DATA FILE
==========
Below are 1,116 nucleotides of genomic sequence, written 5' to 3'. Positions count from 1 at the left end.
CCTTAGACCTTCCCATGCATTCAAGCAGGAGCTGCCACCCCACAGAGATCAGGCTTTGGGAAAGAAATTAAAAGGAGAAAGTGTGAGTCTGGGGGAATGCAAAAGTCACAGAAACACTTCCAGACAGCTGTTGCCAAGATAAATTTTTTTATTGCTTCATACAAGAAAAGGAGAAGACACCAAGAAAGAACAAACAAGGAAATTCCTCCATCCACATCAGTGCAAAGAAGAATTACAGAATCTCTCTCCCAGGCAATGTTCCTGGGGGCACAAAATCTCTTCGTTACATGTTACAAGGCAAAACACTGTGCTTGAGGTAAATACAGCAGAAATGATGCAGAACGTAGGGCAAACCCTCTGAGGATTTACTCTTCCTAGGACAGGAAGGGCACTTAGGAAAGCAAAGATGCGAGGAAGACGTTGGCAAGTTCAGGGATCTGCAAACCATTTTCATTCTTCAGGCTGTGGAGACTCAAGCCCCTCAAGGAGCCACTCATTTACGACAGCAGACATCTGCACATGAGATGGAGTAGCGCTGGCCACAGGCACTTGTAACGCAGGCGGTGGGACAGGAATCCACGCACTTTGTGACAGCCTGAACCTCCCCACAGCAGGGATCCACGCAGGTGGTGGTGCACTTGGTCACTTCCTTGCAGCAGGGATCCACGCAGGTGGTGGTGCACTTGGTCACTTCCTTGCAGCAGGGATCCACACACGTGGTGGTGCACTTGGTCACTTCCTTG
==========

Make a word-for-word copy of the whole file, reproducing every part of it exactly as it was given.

Below are 1,116 nucleotides of genomic sequence, written 5' to 3'. Positions count from 1 at the left end.
CCTTAGACCTTCCCATGCATTCAAGCAGGAGCTGCCACCCCACAGAGATCAGGCTTTGGGAAAGAAATTAAAAGGAGAAAGTGTGAGTCTGGGGGAATGCAAAAGTCACAGAAACACTTCCAGACAGCTGTTGCCAAGATAAATTTTTTTATTGCTTCATACAAGAAAAGGAGAAGACACCAAGAAAGAACAAACAAGGAAATTCCTCCATCCACATCAGTGCAAAGAAGAATTACAGAATCTCTCTCCCAGGCAATGTTCCTGGGGGCACAAAATCTCTTCGTTACATGTTACAAGGCAAAACACTGTGCTTGAGGTAAATACAGCAGAAATGATGCAGAACGTAGGGCAAACCCTCTGAGGATTTACTCTTCCTAGGACAGGAAGGGCACTTAGGAAAGCAAAGATGCGAGGAAGACGTTGGCAAGTTCAGGGATCTGCAAACCATTTTCATTCTTCAGGCTGTGGAGACTCAAGCCCCTCAAGGAGCCACTCATTTACGACAGCAGACATCTGCACATGAGATGGAGTAGCGCTGGCCACAGGCACTTGTAACGCAGGCGGTGGGACAGGAATCCACGCACTTTGTGACAGCCTGAACCTCCCCACAGCAGGGATCCACGCAGGTGGTGGTGCACTTGGTCACTTCCTTGCAGCAGGGATCCACGCAGGTGGTGGTGCACTTGGTCACTTCCTTGCAGCAGGGATCCACACACGTGGTGGTGCACTTGGTCACTTCCTTG